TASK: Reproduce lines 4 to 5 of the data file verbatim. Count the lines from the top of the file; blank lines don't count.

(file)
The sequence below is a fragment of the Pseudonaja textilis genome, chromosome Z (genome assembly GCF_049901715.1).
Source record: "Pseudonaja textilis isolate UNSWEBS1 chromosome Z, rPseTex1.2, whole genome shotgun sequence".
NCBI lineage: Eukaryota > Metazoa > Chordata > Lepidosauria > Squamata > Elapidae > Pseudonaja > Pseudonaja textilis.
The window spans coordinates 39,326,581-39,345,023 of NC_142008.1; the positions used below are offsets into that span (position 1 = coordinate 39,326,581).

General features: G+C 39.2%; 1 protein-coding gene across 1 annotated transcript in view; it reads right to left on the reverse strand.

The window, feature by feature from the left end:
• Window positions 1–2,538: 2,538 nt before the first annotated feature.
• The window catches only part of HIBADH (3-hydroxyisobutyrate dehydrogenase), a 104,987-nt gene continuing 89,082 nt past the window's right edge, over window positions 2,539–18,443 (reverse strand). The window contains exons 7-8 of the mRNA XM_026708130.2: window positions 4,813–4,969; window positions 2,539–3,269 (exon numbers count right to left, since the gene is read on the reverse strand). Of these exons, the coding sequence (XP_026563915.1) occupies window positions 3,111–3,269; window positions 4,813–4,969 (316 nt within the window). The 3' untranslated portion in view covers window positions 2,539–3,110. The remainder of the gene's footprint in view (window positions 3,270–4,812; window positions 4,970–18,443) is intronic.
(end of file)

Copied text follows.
The window spans coordinates 39,326,581-39,345,023 of NC_142008.1; the positions used below are offsets into that span (position 1 = coordinate 39,326,581).

General features: G+C 39.2%; 1 protein-coding gene across 1 annotated transcript in view; it reads right to left on the reverse strand.